Since you should always be prepared with an extra resume and writing sample, etc., you might also want to invest in a slim leather carrying case. Never take your book bag into an interview - you want to appear as a future lawyer, not a present student. A file folder quickly becomes sloppy. Here are some simple rules for men and women to follow when selecting their interview wardrobe:

    1. Rules for Men: Wear a conservative, good quality, single-breasted navy or gray suit, white shirt, conservative tie, and shined shoes. Leave the flashy jewelry (if that's your style) and earring at home, and be careful of overpowering cologne.
    2. Rules for Women: Wear a conservative, good quality suit. Your suit doesn't have to be gray or navy. A muted red or purple suit or even a plaid jacket and coordinating solid skirt are fine. Otherwise boring suits can be dressed up with a nice scarf or pin. Wear shoes with low to medium heels and a conservative pantyhose color such as black, taupe, or nude. In order to enhance your professional appearance, women with long hair should consider wearing their hair pinned up or back. Also, tone down the makeup and perfume and wear simple, tasteful jewelry.

      With the increasing number of firms having a business causal policy, you should know what this means. Generally, you should still be dressed professionally. As a lawyer, jeans are still not appropriate. Don't think of business casual as clothes you wear around the house on weekends. You should still wear a jacket, but it need not match your pants or skirt. The CPPO has resources to help you determine how to dress appropriately.

    Items to Bring : the Complete You: As you want to appear organized and prepared, you should carry to any interview the following:

    1. Resume: bring an extra copy, even if you are interviewing on campus or have sent your resume ahead for an in-office visit.
    2. References: always bring your list with you, even to a first interview.
    3. Transcripts: many employers are interested in reviewing a copy of your law school, and sometimes even undergraduate transcripts. Many employers are more interested in the combination of courses you have chosen than your grades. Generally speaking, unless you are applying for government positions or the employer has specifically requested an official transcript, photocopies are adequate.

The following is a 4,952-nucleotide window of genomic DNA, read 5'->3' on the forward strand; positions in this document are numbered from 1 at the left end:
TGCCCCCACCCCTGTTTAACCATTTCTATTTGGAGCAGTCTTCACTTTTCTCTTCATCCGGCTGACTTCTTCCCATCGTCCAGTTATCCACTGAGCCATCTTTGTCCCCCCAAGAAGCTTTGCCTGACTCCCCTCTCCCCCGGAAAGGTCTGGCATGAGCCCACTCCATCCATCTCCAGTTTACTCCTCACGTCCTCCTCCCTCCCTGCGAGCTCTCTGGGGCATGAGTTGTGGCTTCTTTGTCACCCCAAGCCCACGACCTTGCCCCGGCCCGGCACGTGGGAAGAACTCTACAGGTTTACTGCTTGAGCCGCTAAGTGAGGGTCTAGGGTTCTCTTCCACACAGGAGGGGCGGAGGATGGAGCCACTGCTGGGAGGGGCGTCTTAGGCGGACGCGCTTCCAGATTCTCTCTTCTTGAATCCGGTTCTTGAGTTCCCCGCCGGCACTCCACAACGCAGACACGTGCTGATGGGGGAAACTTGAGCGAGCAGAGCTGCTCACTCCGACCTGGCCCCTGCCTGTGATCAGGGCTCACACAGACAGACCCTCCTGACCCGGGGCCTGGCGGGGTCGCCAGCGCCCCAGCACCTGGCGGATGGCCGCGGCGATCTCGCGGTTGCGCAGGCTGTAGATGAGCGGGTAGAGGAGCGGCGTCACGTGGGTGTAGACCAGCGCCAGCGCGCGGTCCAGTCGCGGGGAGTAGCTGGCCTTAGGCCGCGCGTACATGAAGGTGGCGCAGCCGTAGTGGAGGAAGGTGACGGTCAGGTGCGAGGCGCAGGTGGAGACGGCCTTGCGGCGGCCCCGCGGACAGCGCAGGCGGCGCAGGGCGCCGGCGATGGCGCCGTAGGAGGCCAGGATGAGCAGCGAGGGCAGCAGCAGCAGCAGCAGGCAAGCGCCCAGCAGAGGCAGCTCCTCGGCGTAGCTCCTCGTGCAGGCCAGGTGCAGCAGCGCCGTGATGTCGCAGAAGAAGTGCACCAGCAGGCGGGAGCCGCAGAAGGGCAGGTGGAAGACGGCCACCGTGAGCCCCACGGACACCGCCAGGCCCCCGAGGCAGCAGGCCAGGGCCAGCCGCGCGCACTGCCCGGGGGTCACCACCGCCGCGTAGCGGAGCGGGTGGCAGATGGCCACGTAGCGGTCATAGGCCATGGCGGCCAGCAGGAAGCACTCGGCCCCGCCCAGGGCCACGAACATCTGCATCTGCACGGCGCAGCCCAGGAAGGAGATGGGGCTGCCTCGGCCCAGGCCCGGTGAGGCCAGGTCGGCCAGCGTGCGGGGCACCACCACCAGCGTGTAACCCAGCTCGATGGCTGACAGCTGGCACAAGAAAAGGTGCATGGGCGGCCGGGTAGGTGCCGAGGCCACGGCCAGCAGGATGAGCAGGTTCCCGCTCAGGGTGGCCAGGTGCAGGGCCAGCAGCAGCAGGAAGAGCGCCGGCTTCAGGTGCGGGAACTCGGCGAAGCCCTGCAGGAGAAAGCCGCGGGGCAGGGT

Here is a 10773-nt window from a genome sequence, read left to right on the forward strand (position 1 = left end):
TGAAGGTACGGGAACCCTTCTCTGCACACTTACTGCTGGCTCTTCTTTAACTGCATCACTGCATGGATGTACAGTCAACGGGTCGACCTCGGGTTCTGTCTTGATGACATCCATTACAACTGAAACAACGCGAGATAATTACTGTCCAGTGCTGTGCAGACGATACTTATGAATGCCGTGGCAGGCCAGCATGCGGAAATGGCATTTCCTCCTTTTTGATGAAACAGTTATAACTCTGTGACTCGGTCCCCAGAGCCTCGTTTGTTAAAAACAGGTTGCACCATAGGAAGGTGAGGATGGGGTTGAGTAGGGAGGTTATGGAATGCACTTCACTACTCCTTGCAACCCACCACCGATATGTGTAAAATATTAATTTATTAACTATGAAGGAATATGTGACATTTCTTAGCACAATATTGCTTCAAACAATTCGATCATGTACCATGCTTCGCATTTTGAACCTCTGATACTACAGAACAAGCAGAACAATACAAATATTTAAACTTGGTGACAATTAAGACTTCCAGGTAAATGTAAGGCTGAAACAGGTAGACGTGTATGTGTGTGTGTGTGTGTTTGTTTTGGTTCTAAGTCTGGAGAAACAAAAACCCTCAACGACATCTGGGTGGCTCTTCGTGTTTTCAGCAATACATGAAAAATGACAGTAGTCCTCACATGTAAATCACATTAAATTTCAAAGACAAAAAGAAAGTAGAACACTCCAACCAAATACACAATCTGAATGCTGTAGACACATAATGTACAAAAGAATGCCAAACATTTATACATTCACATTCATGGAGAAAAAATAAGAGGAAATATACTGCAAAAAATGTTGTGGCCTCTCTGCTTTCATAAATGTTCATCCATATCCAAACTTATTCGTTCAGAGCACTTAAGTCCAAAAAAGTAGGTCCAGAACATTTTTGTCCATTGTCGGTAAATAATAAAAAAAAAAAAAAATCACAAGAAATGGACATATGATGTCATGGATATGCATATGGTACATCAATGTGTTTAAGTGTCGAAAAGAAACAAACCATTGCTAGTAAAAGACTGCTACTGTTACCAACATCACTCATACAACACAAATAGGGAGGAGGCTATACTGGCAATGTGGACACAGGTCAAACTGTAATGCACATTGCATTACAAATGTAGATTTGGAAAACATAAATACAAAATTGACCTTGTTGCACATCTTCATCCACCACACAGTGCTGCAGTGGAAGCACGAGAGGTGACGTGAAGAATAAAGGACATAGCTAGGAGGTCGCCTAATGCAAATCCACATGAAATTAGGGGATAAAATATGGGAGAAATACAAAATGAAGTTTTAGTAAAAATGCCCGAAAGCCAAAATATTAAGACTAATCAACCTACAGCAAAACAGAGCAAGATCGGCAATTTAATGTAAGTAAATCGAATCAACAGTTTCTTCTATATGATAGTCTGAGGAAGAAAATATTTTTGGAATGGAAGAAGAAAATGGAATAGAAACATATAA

4. Writing sample: since most employers will want you to do a substantial amount of writing in a summer or permanent position, virtually all will ask for a sample. Remember, a writing sample should be your very best work! Work you submit for a first-year writing course or moot court generally serve well as writing samples until you have legal work experience. Once you have a research memorandum or a brief that you wrote in the course of employment in a legal position, it is preferable to use that as a sample. It is, however, imperative that you obtain permission from a previous employer before using any writing you composed while working for that employer. You may also need to black out any identifying information such as party names if not a matter of public record. The CPPO can help you decide what to select as your writing sample.
  4. The Interview. The most important thing to remember about an interview is that the employer is trying to determine whether you are somebody with whom they would like to work. The best interviews are usually great conversations. Of course, you must also be able to convince the employer that you would be a great employee and can do the work satisfactorily. Most students are able to convince employers that they can do the work, but in order to make yourself stand out, the interviewer must believe they would like to work with you. In order to accomplish that, you must establish a rapport with the interviewer and do it quickly. To do so:
    1. The First Five Minutes. First impressions count a great deal and that is why the first five minutes of an interview are so crucial. They set the tone for the rest of your meeting. When you meet the interviewer, greet him or her by name, shake hands firmly, but not tightly, smile and make good eye contact, as a way of establishing rapport and setting both or all participants at ease. Remember that most interviewers have little more experience than you in this situation. As you are shaking hands, walking to an office or being seated, you may want to use an icebreaker that you have prepared in advance. The easiest icebreaker in a reference to a mutual acquaintance, a mutual interest or if the interviewer is an Akron Law alum, some interesting, fun fact about the law school these days. It doesn’t matter terribly much what you say; the key is to appear friendly, open and pleased to be there.

      During the first five minutes or so of the interview, the interviewer will usually engage in small talk in an attempt to break the ice and set you at ease. Go along with whatever the interviewer is talking about - be sure you are up on the current events for that week so that you can talk intelligently about whatever topic the interviewer brings up.